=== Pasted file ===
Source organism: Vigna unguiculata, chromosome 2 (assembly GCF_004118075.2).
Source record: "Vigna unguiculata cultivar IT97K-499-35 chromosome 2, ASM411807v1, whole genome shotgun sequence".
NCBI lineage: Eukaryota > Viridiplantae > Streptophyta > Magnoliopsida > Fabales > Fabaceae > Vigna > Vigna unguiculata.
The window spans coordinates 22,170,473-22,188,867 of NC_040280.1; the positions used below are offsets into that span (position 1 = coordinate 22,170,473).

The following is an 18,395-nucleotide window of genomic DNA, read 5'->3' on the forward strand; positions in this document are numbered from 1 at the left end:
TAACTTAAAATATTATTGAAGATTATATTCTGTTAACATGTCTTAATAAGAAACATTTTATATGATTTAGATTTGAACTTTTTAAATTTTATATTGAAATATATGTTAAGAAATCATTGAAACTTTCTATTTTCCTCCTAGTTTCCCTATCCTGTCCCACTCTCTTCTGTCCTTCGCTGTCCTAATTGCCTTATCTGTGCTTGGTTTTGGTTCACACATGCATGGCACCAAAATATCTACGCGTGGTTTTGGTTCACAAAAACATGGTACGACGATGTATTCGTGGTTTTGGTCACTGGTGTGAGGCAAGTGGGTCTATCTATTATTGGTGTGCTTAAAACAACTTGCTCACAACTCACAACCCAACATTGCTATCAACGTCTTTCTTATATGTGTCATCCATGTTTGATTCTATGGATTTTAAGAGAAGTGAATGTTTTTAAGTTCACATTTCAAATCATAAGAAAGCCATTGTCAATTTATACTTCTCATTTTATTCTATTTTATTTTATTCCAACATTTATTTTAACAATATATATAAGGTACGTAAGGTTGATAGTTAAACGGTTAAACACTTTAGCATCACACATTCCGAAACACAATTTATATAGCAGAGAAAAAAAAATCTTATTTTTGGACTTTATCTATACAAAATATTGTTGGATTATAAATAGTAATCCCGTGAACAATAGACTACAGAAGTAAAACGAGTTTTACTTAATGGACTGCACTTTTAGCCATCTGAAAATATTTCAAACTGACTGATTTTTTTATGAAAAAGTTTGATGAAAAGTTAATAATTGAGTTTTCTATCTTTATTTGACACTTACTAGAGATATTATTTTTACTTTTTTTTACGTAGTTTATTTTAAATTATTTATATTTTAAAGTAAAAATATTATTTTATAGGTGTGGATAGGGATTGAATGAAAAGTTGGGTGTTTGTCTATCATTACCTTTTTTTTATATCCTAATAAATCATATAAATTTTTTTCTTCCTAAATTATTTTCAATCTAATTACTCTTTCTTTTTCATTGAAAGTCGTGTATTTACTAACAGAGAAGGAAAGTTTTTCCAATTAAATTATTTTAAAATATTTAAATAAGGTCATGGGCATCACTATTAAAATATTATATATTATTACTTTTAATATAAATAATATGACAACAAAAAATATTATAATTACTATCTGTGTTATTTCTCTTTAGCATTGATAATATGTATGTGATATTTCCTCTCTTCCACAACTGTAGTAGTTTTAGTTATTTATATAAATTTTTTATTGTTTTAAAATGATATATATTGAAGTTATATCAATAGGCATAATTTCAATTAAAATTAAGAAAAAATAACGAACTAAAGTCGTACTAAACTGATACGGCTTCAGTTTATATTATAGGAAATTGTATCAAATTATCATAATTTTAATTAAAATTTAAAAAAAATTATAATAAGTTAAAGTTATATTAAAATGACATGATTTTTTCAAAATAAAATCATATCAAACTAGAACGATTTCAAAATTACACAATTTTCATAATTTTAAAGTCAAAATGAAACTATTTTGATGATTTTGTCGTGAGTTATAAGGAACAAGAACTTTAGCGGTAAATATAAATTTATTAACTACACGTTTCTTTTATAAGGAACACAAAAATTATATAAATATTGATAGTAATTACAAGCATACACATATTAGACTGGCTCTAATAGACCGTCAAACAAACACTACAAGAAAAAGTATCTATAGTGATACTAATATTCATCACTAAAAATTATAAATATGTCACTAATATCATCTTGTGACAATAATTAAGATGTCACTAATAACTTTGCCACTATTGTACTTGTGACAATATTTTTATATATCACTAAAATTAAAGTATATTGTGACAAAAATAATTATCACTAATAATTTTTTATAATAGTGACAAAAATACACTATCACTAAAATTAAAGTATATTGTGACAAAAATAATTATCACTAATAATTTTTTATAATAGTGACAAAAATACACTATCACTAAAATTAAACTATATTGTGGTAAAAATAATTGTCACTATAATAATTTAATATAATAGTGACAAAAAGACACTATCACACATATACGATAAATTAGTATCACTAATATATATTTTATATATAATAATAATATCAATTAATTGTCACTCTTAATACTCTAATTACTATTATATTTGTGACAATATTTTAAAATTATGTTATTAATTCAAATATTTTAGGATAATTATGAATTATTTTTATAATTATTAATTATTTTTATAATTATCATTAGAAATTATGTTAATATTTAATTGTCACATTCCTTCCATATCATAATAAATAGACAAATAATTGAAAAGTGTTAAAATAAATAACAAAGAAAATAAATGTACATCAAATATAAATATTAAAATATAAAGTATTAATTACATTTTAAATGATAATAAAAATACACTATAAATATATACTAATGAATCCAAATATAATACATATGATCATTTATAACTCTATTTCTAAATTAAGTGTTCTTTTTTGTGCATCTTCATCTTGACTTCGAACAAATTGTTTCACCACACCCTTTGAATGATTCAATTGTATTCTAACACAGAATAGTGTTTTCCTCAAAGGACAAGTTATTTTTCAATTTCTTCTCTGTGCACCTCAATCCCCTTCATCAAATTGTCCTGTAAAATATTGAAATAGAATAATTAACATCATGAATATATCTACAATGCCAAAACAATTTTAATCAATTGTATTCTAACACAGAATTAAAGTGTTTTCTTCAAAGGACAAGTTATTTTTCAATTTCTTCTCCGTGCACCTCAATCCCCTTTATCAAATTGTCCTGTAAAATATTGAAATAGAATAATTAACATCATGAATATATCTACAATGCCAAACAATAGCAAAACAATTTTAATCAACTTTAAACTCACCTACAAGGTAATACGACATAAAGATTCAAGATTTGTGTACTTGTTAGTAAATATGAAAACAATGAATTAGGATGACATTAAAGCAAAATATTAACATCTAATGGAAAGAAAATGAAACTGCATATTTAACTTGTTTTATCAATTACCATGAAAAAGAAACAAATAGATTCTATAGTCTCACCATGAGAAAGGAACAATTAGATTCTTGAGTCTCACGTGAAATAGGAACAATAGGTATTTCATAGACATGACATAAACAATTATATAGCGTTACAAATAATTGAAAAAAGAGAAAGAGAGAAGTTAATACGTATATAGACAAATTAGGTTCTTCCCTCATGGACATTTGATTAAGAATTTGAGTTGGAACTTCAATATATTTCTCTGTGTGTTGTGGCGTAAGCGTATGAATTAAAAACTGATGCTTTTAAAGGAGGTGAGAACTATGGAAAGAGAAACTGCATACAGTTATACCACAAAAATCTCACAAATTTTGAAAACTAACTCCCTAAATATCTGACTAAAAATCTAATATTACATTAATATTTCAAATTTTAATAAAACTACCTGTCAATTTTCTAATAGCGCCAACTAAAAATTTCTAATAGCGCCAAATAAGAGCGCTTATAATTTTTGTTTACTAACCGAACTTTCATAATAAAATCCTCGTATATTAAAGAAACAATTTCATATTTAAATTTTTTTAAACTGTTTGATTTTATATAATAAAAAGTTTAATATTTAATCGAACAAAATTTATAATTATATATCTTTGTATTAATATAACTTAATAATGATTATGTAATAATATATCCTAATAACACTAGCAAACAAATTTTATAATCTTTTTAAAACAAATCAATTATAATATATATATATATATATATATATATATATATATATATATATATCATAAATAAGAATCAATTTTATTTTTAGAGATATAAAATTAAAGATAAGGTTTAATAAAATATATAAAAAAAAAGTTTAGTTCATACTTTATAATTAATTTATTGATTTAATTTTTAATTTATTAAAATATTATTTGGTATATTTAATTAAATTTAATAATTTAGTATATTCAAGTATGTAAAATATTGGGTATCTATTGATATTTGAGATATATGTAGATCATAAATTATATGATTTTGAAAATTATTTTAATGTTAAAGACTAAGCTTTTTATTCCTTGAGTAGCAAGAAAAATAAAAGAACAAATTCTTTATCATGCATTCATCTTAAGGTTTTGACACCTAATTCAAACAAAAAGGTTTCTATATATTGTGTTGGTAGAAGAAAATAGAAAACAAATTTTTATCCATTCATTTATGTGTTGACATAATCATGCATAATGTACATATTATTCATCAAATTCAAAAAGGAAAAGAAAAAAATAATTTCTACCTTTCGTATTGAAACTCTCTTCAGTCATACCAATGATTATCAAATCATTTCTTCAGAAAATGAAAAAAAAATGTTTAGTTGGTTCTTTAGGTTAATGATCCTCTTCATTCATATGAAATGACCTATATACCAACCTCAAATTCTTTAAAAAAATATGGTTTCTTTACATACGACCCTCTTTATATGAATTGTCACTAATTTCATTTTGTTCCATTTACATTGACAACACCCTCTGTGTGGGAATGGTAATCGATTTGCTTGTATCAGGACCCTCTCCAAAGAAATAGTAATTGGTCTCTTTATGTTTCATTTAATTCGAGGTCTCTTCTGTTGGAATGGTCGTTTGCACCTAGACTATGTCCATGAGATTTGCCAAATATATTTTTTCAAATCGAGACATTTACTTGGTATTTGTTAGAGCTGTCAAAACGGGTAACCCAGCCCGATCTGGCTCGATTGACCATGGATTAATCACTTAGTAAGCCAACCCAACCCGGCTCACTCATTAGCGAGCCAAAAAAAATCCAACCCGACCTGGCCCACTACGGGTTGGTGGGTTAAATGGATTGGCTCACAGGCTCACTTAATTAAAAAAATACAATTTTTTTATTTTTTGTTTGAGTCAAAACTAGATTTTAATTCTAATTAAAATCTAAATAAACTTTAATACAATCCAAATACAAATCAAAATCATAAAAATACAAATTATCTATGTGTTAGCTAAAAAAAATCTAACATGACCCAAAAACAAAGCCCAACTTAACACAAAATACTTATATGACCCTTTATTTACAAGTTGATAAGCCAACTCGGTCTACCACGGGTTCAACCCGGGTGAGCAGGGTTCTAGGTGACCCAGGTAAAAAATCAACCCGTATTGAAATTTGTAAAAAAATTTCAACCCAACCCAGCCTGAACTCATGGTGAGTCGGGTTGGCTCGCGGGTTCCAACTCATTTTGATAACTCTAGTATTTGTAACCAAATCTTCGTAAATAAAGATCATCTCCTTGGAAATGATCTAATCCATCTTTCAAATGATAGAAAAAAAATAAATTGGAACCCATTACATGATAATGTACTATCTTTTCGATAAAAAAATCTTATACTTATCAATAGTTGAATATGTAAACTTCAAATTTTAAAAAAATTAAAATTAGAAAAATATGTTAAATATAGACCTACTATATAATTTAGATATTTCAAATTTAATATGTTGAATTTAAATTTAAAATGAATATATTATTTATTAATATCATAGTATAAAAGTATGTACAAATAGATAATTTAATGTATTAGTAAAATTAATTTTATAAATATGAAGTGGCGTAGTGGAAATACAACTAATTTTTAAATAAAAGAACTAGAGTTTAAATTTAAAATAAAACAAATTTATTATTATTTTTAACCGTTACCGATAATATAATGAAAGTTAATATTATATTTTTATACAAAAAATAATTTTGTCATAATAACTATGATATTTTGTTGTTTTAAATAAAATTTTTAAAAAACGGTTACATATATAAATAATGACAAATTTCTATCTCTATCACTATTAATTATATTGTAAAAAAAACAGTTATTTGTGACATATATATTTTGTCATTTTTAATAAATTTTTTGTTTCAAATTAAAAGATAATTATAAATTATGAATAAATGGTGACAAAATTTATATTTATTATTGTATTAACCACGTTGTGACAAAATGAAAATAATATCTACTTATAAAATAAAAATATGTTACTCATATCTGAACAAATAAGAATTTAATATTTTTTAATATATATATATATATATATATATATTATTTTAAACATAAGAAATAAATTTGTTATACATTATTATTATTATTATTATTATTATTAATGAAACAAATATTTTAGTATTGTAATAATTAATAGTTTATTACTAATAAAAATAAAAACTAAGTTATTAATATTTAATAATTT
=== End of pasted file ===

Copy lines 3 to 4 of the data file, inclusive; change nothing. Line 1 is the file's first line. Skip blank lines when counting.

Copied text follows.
NCBI lineage: Eukaryota > Viridiplantae > Streptophyta > Magnoliopsida > Fabales > Fabaceae > Vigna > Vigna unguiculata.
The window spans coordinates 22,170,473-22,188,867 of NC_040280.1; the positions used below are offsets into that span (position 1 = coordinate 22,170,473).